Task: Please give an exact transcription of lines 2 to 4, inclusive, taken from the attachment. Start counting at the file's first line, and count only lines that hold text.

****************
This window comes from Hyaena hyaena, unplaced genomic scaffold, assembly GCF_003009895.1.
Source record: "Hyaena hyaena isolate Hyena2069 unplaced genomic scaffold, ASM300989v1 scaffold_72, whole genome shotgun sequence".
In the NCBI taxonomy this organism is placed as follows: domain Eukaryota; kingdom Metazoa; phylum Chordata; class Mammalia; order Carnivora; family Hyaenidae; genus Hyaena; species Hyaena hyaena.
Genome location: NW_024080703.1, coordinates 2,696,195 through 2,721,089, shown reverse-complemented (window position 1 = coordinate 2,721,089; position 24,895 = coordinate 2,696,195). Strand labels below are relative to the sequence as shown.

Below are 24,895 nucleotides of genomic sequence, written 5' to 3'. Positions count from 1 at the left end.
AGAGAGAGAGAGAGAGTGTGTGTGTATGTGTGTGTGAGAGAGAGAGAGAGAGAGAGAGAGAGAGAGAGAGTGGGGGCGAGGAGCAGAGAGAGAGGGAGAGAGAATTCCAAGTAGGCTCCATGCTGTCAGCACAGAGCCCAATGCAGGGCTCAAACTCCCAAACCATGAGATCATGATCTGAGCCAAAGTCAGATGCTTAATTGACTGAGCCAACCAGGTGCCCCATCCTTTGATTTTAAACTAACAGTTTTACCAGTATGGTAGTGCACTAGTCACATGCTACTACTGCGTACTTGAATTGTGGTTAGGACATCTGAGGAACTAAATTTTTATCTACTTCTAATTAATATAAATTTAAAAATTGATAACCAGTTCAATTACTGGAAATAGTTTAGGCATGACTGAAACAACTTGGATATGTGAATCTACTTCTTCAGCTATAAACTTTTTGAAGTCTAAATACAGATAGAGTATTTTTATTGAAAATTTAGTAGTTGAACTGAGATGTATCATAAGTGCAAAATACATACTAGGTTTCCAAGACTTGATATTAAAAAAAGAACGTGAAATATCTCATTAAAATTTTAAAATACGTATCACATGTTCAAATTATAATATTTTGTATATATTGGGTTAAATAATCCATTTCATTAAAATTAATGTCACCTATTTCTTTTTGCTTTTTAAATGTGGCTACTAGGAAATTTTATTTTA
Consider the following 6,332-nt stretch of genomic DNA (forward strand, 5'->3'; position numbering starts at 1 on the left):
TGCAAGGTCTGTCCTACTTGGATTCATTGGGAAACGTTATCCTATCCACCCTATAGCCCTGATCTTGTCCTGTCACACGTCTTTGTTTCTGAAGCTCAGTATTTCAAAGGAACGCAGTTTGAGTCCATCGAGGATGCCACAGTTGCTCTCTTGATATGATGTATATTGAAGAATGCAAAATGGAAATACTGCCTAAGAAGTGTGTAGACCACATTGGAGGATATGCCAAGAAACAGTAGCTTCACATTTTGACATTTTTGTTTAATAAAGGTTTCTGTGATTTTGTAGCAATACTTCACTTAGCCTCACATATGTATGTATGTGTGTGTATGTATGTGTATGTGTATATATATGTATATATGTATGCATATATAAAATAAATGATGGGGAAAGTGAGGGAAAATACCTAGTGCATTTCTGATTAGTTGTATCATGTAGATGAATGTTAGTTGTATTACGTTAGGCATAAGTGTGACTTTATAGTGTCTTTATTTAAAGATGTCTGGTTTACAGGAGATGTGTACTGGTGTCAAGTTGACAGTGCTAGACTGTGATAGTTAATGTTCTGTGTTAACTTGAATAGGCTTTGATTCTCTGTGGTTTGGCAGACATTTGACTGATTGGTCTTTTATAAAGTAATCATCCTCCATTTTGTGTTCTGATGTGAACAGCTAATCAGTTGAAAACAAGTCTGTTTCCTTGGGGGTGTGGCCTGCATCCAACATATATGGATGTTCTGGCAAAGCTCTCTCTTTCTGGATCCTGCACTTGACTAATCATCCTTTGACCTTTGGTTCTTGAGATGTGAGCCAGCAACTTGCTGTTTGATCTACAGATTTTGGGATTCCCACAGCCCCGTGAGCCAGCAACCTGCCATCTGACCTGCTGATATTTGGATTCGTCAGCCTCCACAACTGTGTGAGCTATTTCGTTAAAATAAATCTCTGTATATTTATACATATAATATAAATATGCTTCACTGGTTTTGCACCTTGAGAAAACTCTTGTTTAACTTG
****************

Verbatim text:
Source record: "Hyaena hyaena isolate Hyena2069 unplaced genomic scaffold, ASM300989v1 scaffold_72, whole genome shotgun sequence".
In the NCBI taxonomy this organism is placed as follows: domain Eukaryota; kingdom Metazoa; phylum Chordata; class Mammalia; order Carnivora; family Hyaenidae; genus Hyaena; species Hyaena hyaena.
Genome location: NW_024080703.1, coordinates 2,696,195 through 2,721,089, shown reverse-complemented (window position 1 = coordinate 2,721,089; position 24,895 = coordinate 2,696,195). Strand labels below are relative to the sequence as shown.